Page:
It would be great if some good ideas on monster AI would show up. There's a lot of potential there. But AI improvements are not going to look like additional constraints on unlikely behavior. New AI/behavior should make monsters behave in a very novel way with real gameplay impact that is as easy to grasp and explain as existing behavior. Monster mp or energy or ability cooldowns are not like that. For a while devs were trying this idea of spells that act on a few turns' delay similar the ironbrand convoker recall ability. It was different, but in a bad way and those monsters and behaviors have been removed. Crawl has a kind of pack AI which mostly has the effect of making monsters in packs easier to escape and easier to arrange free hits on. I saw a Patashu post a while back that suggested making packs of monsters track the player as a group rather than as individuals. Makes sense to me, but maybe it would actually suck. That's the only AI suggestion I've seen in a long time I thought would be worth trying.
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Mines Malingerer

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Post Sunday, 10th September 2017, 18:52

Re: Monster AI, esp. spells

I'm not actually trying to suggest we make the AI 'smarter'. Smart tormentors would kite you to death and use torment exclusively until your max hp is in the single digits, then try pain or attacking depending on your MR. This would be horrendous to play against, of course, and anything that even steps in that direction is probably not going to be a positive change.

My suggestion is aimed at making the AI more predictable (by trying to control the 'nastiness' per unit time of a monster's actions so their random behavior can't be gamed). They would remain just as stupid in deciding which actions they elect to take - but with an upper and lower bound on how dangerous their salvo ends up being (not at all: always moving, very: always tormenting)

To clarify here, 'energy' (maybe it's a bad name) is just a low-level description of how I would implement this mechanic which is ultimately geared towards managing the 'nastiness' of a monster's actions over time. It's not really similar to monster MP, or at least I would have to disqualify many of the other connotations MP brings with it to call it that (I should have been more clear about this in the original post - I brought up MP to get the idea of a bar with a max, min, and current value across but things like the slow refill rate, etc. weren't intended). And I was not insinuating that tormentors should be changed so that they don't approach the player to become more 'tricky', I was saying that it's bad for the player currently if they just randomly decide to do that.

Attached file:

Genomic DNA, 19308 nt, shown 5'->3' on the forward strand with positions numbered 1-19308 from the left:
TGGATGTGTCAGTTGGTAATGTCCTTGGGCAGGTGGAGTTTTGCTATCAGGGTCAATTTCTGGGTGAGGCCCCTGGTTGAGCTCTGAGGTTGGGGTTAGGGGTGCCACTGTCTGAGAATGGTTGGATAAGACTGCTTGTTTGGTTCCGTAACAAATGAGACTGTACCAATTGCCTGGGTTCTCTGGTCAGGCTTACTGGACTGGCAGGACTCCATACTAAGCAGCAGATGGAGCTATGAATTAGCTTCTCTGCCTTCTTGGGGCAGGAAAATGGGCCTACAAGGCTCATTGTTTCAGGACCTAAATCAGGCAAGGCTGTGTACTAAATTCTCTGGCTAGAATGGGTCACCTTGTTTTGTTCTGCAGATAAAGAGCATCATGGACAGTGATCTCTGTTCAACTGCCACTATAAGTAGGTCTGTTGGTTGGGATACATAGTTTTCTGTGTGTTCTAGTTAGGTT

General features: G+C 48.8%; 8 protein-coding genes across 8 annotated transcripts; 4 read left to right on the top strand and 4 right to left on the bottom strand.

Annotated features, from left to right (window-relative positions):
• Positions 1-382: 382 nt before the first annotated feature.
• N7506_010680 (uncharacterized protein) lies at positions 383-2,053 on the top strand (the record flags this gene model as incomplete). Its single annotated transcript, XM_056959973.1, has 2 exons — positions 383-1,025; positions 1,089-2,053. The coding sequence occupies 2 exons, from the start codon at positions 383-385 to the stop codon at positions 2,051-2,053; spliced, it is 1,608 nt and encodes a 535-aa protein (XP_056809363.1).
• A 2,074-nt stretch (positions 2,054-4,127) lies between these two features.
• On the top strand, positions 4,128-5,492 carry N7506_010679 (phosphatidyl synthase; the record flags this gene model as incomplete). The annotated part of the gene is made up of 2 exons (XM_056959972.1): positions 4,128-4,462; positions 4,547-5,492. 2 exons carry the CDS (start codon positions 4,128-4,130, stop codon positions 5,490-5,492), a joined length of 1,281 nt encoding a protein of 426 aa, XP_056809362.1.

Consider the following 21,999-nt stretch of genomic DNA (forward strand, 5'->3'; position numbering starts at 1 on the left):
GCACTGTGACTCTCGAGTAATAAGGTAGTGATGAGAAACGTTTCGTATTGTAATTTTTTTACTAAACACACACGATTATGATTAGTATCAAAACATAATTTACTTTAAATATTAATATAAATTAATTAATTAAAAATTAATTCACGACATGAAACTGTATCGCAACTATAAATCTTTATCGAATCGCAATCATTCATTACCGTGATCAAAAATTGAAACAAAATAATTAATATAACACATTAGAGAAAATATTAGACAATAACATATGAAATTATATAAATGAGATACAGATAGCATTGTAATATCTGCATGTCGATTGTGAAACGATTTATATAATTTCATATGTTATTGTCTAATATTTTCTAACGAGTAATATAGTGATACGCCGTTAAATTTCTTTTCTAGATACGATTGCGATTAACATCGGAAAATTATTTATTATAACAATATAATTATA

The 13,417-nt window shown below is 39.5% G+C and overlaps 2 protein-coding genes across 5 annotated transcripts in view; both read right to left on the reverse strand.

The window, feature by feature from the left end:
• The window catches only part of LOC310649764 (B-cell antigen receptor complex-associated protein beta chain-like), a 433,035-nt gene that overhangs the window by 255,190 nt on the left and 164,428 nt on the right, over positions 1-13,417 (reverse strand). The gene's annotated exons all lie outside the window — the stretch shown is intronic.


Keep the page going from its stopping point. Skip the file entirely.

Weirdly, though, there are monsters who have this sort of constraint. Dragons cannot just breathe continually, they run out of "breath." I'm kind of amazed this mechanic exists, but it doesn't seem to make a lot of difference in gameplay, so whatever

Since fire dragon breath can do up to 72 damage and their melee attack is weak in comparison, I actually think this is a good thing and similar to what I'm looking for with more moves. I don't really care about the flavor here, just the gameplay impact of them not using their strongest move at all times due to a lack of limitations.

There are plenty of problems with this idea though. I guess I'll list them off to expedite things.
  • Knowing exact energy costs could allow players to determine when a move can/can't be used. Obviously terrible and tedious - a solution might be to have the system apply somewhat weakly, with probability of use just fading over time instead of reaching 0.
  • Monsters low on energy might choose low-energy-cost abilities too often, to the point that they can never recoup enough energy to have a chance at using higher-cost ones.
  • It's another behavioral quirk of the AI that would have to be understood. Since I didn't even know how they chose to act before (other than having a general feel of it being random over years of playing), I'm not sure a tweak in how they choose to act would be overtly noticeable, especially if it's just geared towards reducing outlier situations like 10 moves or 10 torments.